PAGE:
Gazing at the little white pill on my palm, I stood in my kitchen, trembling with apprehension. In the months leading up to this moment, I was diagnosed with breast cancer, underwent surgery, and was treated with radiation. Now it was time to start a five-year course of Tamoxifen, a hormone therapy drug designed to block estrogen from binding with receptors on residual breast cancer cells, thereby preventing a recurrence of my original cancer or the development of a new cancer on the other side. It was also said to have horrible side effects.
“Is there a blessing for Tamoxifen?” I asked my husband, since it seemed strange not to offer words of thanks before taking a pill that could potentially save my life. “I don’t know what blessing you say when you start taking Tamoxifen,” he answered, “but I do know the one you say when you are finished.”
Within a day, I had found my blessing. A brief incantation that can be recited before any medical procedure or taking any medication, it has its origins in the Babylonian Talmud and was originally said by patients before being treated with bloodletting:
|May it be Your will, Lord my God,
that this treatment heal me,
for you are a doctor who heals for free.
|יְהִי רָצוֹן מִלְּפָנֶיךָ ה’ אֱלקֵינוּ [וֵאֱלקֵי אֲבוֹתֵינוּ]
שֶׁיִּהְיֶה עֵסֶק זֶה לִי לִרְפוּאָה
כִּי רוֹפֵא חִנָּם אַתָּה.
I found myself drawn to the imagery of God as a purely altruistic healer — a benevolent doctor who is not concerned about health insurance and has no fees; a healer whose sole objective is to restore the health of the patient — health of the body and health of the soul; a physician who would heal me, whether I was deserving or not. I welcomed the opportunity to turn my pill-taking into a ritual and to express my hope for its efficacy. So I embraced the prayer and incorporated it into my daily pharmacological routine.
For the first few months, I lived in fear of side effects — the terribly ominous ones like uterine cancer, blood clots, cataracts, strokes, and liver problems, as well as a slew of other side effects such as hot flashes, nausea, fatigue, mood swings, depression, headaches, joint pain, back pain, weight gain, loss of libido, pins and needles, and mental fogginess, some of which have been proven clinically, while others reported anecdotally. I spoke to several women who had suffered so much while on the medication that they abandoned their treatment, foregoing its potential benefits, while others reported that they had experienced no side effects at all.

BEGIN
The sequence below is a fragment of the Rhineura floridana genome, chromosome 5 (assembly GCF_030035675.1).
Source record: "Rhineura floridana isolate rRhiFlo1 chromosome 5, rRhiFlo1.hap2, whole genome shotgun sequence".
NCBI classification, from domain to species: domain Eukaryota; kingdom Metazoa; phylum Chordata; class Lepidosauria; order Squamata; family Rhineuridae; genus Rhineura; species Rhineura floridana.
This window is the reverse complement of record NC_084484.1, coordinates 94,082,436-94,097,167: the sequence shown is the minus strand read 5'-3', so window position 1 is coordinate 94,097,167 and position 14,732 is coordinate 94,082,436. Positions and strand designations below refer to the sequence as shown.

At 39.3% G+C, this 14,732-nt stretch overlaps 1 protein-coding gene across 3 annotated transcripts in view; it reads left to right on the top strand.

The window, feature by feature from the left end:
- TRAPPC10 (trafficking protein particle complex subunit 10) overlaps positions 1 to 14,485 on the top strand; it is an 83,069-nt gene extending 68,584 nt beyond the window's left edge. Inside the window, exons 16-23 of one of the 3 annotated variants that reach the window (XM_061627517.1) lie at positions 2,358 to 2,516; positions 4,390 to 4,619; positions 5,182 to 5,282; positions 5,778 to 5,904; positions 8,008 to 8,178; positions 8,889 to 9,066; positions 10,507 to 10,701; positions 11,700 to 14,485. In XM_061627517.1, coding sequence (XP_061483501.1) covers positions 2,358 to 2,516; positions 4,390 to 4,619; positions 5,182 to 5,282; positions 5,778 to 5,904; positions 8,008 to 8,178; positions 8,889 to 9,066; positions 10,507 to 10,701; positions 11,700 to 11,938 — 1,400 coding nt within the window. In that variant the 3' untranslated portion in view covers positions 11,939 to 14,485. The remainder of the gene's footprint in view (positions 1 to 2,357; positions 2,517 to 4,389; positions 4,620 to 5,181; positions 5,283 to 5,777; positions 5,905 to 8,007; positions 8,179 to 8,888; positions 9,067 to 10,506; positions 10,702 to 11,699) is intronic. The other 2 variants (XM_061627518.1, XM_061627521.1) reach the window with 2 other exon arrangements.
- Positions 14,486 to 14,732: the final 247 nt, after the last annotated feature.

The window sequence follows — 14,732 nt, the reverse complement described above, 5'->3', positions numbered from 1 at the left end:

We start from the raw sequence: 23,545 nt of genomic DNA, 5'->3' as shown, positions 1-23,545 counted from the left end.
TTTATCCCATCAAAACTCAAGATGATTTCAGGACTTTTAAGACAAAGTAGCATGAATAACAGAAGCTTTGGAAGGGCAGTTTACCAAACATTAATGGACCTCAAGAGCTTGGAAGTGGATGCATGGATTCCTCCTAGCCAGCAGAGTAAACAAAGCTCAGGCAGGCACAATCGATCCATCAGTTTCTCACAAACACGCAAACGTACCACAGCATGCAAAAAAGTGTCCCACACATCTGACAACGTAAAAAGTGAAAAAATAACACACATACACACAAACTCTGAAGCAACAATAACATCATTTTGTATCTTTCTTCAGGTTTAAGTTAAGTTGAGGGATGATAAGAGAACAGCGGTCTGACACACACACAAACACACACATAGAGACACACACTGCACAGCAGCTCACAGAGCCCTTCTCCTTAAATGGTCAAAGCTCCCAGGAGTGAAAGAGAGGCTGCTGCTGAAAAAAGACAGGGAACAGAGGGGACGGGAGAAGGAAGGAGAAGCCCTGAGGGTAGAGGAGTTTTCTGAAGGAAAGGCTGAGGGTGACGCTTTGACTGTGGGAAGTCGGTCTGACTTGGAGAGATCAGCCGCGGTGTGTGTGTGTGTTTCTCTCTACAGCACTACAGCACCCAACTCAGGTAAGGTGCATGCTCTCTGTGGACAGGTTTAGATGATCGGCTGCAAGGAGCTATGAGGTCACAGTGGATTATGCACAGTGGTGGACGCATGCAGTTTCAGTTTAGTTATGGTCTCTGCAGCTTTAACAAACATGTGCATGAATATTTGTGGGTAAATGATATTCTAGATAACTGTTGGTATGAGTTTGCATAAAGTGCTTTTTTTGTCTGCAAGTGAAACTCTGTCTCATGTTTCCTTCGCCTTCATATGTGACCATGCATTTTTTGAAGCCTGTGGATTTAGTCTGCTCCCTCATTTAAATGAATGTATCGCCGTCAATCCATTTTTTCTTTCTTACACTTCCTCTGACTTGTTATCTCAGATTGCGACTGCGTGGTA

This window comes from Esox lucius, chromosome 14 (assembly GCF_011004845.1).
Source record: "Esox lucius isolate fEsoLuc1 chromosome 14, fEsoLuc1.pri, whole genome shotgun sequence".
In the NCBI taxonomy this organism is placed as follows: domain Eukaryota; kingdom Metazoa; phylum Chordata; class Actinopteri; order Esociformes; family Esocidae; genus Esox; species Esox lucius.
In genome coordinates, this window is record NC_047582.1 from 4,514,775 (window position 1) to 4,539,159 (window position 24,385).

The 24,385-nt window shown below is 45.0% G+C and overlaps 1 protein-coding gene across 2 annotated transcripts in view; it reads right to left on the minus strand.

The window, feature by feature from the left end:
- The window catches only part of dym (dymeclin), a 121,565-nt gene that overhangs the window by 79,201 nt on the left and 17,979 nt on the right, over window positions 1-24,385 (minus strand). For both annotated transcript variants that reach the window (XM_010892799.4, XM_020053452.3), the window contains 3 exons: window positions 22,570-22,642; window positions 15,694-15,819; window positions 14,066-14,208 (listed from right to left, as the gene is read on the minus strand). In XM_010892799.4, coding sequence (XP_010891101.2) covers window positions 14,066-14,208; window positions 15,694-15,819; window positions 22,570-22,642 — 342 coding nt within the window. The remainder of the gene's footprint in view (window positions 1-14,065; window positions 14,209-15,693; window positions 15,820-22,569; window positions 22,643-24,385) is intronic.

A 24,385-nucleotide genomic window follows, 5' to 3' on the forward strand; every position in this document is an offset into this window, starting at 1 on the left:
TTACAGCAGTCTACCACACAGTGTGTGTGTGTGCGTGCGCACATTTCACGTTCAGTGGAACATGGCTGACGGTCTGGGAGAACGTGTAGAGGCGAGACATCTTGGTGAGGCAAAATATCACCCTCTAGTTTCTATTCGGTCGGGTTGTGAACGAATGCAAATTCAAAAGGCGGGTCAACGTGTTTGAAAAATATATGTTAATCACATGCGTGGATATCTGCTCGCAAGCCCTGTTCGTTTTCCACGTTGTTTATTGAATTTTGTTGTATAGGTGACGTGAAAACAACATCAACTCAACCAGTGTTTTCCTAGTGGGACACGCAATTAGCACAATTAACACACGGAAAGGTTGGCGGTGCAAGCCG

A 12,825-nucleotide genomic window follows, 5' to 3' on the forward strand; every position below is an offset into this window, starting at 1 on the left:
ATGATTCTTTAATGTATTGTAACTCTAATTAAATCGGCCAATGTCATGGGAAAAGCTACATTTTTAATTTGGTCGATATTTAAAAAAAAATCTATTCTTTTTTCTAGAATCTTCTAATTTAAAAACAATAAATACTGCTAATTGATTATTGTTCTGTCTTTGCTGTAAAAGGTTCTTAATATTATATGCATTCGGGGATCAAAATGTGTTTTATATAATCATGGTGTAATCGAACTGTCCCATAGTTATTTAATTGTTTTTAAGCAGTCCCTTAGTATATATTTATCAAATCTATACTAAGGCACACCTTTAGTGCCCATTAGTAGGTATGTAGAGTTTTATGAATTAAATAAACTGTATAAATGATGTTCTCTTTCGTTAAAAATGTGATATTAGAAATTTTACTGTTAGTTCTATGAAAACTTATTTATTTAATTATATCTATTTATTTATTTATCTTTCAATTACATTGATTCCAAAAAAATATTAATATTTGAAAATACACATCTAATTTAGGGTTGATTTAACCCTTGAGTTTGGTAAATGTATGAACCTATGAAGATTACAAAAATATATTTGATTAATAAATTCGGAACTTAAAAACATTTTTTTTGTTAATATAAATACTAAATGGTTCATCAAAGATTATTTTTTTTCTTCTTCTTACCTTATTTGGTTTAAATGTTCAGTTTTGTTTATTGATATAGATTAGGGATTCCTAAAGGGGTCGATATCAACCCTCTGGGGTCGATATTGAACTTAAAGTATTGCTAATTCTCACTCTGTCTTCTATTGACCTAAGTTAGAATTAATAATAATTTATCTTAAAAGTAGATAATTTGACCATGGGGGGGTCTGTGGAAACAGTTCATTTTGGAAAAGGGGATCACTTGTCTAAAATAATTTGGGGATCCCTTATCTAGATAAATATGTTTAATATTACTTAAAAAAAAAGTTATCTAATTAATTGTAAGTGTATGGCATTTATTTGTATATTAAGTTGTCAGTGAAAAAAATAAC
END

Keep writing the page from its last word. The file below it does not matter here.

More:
I was quick to ascribe any fleeting malaise to the drug. When I found myself reaching for words in Hebrew and English and finding them in neither, I was sure that it was due to Tamoxifen brain; happily, it passed after a good night’s sleep. In the end, in addition to sudden and intense menopause symptoms, I experienced unexplained cramps in my feet and toes. They made me writhe in pain and dust the cobwebs off my Lamaze breathing, and lasted for three years. But the pain was never bad enough to convince me to abandon a medication that could decrease my risk of a recurrence in the future.
For five years, every evening, I turned to a God who treats me for free and silently chanted my hope for the success of the pill that I was about to take. During those five years, I saw my eldest son standing under a marriage canopy with his bride. I saw my two younger sons graduate high school, enlist in the Israeli Defense Forces, become officers, and complete their compulsory military service. I discovered the joy of becoming a grandmother and the pain of losing a parent. I changed jobs twice, eventually landing in one I hope to stay in until I retire, and moved homes once, to an apartment we hope to live in forever. And I became a writer, usually late at night and most often on this platform.
A great deal can happen in five years. Your appreciation of that is heightened when you live with the knowledge that your body had cells that had turned against you and that they could return. And when you reach your five-year cancer-free milestone, you are acutely aware of how much you want another five years, and another.
Each day during those five years, there was a moment when I was reminded that I was treated for cancer — and that is traumatic, no matter how early it is detected or how good your chances of survival may be. Each time I took my Tamoxifen, I was reminded that I could be diagnosed with cancer again. Now that I have completed the course of medication, I will no longer confront that fear on a daily basis. But it will come back every time I hear of someone who has been diagnosed with cancer, or pray for someone who has had a recurrence or a second kind of cancer, or when someone I know tragically succumbs to the disease.
I will not miss the Tamoxifen, nor its side effects. But a part of me will miss the feeling that I am cloaking myself in a protective shield and doing something active to prevent a recurrence. I have an increased sense of vulnerability. I have done all that modern medicine recommends that I do; now it’s in the hands of my Creator.
When I stood in my kitchen several months after my surgery, gazing at the pill in my hand and wondering whether there’s a blessing for Tamoxifen, my husband didn’t know the prayer that should be recited before taking your first pill, but he knew what should be said when you take your last. And he was right.
Blessed are You, Lord my God, Ruler of the universe, who has given me life, sustained me, and allowed me to reach this day.
Dedicated to the memory of breast cancer warrior Rochie Schitskovsky Ivker, z”l, with prayers for the complete recovery of Devora bat Nisa Etel.